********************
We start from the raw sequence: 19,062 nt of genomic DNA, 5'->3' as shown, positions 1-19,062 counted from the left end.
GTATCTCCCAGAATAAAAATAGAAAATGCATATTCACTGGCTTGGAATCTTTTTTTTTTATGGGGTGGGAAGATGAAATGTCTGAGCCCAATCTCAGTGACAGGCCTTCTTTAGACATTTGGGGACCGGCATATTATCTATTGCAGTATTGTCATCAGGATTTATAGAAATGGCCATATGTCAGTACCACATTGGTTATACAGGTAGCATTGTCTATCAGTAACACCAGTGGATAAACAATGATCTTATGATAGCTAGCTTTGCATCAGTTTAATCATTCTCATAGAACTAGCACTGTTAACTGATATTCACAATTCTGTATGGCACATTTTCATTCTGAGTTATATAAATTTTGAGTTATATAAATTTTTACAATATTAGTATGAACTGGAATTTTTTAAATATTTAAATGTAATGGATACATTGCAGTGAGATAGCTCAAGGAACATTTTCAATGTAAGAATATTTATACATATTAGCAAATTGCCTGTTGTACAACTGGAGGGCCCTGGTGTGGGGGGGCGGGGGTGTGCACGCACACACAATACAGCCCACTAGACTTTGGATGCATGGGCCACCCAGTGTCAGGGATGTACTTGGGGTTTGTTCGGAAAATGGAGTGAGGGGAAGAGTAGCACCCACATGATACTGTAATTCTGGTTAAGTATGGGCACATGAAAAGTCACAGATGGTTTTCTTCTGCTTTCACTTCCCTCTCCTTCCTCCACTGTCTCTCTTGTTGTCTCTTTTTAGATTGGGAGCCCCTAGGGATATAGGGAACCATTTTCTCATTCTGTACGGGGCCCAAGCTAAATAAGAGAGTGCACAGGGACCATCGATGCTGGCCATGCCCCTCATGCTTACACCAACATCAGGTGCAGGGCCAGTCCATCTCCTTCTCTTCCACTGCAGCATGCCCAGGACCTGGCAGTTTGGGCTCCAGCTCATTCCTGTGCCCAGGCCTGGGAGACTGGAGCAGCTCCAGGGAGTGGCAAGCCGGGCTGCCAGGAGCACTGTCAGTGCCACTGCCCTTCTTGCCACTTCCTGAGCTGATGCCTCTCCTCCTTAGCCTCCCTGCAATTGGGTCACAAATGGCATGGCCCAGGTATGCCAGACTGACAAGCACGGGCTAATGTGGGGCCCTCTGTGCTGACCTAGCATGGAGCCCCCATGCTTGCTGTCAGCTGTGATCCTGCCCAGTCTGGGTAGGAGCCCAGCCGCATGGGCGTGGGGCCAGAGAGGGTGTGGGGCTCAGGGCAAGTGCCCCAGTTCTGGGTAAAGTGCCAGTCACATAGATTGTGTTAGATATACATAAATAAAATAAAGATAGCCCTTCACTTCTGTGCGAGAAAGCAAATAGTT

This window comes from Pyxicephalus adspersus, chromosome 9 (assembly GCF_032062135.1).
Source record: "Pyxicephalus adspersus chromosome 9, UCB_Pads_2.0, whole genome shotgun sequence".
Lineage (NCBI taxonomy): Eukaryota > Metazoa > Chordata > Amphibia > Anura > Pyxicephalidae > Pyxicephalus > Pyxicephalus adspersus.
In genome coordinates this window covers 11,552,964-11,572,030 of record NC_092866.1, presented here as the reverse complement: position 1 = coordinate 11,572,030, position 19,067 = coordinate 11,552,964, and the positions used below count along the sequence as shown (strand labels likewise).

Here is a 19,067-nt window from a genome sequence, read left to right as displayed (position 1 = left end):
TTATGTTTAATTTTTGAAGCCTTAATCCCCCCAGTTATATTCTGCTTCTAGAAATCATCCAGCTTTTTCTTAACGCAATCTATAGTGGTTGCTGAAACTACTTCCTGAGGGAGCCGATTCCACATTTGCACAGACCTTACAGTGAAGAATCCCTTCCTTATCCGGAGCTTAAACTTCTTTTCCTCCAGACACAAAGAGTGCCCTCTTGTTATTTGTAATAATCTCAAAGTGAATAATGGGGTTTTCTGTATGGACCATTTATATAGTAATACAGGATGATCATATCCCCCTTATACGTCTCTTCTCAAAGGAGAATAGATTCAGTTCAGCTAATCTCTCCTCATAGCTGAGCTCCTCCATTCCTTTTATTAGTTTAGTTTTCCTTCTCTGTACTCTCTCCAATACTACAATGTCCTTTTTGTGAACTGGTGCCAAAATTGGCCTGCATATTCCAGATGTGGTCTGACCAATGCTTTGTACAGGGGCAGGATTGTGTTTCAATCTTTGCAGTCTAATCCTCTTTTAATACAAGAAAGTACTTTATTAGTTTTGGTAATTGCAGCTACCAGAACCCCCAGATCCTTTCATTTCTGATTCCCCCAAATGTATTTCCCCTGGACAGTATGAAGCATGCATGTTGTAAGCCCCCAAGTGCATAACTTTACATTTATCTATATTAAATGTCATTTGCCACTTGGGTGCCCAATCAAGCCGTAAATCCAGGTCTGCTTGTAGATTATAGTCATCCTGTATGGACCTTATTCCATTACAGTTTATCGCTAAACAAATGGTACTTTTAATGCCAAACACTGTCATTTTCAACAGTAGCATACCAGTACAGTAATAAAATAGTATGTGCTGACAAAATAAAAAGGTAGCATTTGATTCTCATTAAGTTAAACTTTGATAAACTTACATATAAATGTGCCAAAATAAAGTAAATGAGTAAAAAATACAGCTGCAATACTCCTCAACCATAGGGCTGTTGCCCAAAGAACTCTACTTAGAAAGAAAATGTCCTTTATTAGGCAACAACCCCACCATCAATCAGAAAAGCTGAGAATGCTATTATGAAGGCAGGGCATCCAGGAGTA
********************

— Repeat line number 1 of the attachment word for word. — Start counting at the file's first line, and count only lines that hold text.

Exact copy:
We start from the raw sequence: 19,062 nt of genomic DNA, 5'->3' as shown, positions 1-19,062 counted from the left end.